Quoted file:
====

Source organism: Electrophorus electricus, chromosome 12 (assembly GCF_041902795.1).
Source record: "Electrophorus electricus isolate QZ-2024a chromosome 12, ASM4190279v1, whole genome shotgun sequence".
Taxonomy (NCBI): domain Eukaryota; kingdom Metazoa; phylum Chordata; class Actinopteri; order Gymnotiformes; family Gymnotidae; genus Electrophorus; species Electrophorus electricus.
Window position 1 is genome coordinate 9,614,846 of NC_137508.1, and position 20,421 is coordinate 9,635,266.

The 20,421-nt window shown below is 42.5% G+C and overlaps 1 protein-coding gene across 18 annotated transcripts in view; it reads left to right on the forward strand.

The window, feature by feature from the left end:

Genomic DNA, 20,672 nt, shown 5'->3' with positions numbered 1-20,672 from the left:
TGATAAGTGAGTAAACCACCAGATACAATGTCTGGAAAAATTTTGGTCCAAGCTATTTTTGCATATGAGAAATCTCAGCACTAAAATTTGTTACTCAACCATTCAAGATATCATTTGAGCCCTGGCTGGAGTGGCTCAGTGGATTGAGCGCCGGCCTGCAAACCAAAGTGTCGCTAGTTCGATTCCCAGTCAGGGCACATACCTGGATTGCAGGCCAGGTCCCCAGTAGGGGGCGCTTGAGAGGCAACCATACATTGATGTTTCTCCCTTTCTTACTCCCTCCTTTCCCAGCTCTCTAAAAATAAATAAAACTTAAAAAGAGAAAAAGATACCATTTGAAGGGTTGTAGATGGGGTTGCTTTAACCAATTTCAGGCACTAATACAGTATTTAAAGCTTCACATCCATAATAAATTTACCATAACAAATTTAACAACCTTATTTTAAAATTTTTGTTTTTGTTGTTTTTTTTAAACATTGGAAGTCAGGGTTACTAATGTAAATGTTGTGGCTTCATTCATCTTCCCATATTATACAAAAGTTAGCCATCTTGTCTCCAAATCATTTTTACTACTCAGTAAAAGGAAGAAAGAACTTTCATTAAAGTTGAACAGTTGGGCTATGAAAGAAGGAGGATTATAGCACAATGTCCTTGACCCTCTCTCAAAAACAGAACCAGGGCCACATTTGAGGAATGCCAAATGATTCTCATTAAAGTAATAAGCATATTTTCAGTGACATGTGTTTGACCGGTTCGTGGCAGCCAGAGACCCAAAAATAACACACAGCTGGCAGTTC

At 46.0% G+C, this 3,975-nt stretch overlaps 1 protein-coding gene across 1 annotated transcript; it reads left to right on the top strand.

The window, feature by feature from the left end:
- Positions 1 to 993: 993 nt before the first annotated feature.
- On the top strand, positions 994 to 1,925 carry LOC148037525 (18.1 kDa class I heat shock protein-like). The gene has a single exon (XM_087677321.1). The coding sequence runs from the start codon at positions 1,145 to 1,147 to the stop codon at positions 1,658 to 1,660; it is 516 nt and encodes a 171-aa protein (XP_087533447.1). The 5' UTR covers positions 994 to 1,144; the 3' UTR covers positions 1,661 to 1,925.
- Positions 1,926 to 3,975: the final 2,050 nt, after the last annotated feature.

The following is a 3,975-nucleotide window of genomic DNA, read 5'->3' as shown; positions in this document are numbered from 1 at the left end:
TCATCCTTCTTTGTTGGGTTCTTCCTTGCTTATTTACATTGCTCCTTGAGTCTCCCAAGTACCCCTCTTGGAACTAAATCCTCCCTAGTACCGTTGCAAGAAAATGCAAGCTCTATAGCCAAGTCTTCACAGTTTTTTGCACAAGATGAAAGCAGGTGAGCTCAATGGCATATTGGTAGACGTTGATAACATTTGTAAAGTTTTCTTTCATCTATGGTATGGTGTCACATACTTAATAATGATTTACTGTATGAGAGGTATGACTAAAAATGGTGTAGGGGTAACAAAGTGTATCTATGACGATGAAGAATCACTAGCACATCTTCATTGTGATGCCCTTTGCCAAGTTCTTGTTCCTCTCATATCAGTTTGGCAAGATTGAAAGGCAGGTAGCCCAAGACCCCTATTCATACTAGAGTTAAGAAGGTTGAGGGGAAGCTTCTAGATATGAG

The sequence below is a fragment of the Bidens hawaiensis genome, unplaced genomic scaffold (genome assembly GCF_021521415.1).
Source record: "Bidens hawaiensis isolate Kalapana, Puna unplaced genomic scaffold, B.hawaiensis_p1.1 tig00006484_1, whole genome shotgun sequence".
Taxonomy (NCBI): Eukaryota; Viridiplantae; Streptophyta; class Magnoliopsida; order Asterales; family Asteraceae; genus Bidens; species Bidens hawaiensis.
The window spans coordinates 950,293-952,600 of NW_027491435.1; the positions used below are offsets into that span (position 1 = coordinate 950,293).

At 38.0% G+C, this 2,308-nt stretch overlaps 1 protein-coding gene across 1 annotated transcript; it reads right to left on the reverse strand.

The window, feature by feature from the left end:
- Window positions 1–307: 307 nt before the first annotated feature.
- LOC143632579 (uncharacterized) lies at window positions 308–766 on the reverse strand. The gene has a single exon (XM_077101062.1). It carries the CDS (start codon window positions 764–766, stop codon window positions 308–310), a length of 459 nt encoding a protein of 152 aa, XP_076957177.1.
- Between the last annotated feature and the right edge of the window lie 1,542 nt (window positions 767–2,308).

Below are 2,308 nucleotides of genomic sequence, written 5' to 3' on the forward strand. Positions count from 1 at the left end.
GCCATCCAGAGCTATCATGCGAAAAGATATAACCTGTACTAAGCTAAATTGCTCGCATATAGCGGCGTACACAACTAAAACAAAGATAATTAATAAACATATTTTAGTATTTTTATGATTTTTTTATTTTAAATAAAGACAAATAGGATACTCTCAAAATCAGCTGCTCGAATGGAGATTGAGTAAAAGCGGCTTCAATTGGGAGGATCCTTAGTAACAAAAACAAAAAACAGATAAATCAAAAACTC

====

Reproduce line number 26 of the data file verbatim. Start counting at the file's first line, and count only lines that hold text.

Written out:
GCCATCCAGAGCTATCATGCGAAAAGATATAACCTGTACTAAGCTAAATTGCTCGCATATAGCGGCGTACACAACTAAAACAAAGATAATTAATAAACATATTTTAGTATTTTTATGATTTTTTTATTTTAAATAAAGACAAATAGGATACTCTCAAAATCAGCTGCTCGAATGGAGATTGAGTAAAAGCGGCTTCAATTGGGAGGATCCTTAGTAACAAAAACAAAAAACAGATAAATCAAAAACTC